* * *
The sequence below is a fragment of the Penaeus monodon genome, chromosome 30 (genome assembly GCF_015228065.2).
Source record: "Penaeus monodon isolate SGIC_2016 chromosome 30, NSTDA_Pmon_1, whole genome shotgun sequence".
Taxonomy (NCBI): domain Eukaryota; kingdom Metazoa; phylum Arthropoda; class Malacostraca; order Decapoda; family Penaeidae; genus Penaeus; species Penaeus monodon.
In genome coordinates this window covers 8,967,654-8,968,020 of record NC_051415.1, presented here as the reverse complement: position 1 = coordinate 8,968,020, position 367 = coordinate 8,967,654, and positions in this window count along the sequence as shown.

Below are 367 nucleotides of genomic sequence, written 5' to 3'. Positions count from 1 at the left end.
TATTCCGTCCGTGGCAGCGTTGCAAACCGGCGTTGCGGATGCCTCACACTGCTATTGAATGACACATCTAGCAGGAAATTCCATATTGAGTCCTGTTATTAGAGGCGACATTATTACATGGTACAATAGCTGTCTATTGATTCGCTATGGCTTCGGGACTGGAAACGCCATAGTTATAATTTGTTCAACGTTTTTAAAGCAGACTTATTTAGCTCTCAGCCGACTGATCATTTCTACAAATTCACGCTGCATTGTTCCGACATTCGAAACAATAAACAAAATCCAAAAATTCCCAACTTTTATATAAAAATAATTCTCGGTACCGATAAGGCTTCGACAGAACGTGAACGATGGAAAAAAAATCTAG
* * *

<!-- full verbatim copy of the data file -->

The sequence below is a fragment of the Penaeus monodon genome, chromosome 30 (genome assembly GCF_015228065.2).
Source record: "Penaeus monodon isolate SGIC_2016 chromosome 30, NSTDA_Pmon_1, whole genome shotgun sequence".
Taxonomy (NCBI): domain Eukaryota; kingdom Metazoa; phylum Arthropoda; class Malacostraca; order Decapoda; family Penaeidae; genus Penaeus; species Penaeus monodon.
In genome coordinates this window covers 8,967,654-8,968,020 of record NC_051415.1, presented here as the reverse complement: position 1 = coordinate 8,968,020, position 367 = coordinate 8,967,654, and positions in this window count along the sequence as shown.

Below are 367 nucleotides of genomic sequence, written 5' to 3'. Positions count from 1 at the left end.
TATTCCGTCCGTGGCAGCGTTGCAAACCGGCGTTGCGGATGCCTCACACTGCTATTGAATGACACATCTAGCAGGAAATTCCATATTGAGTCCTGTTATTAGAGGCGACATTATTACATGGTACAATAGCTGTCTATTGATTCGCTATGGCTTCGGGACTGGAAACGCCATAGTTATAATTTGTTCAACGTTTTTAAAGCAGACTTATTTAGCTCTCAGCCGACTGATCATTTCTACAAATTCACGCTGCATTGTTCCGACATTCGAAACAATAAACAAAATCCAAAAATTCCCAACTTTTATATAAAAATAATTCTCGGTACCGATAAGGCTTCGACAGAACGTGAACGATGGAAAAAAAATCTAG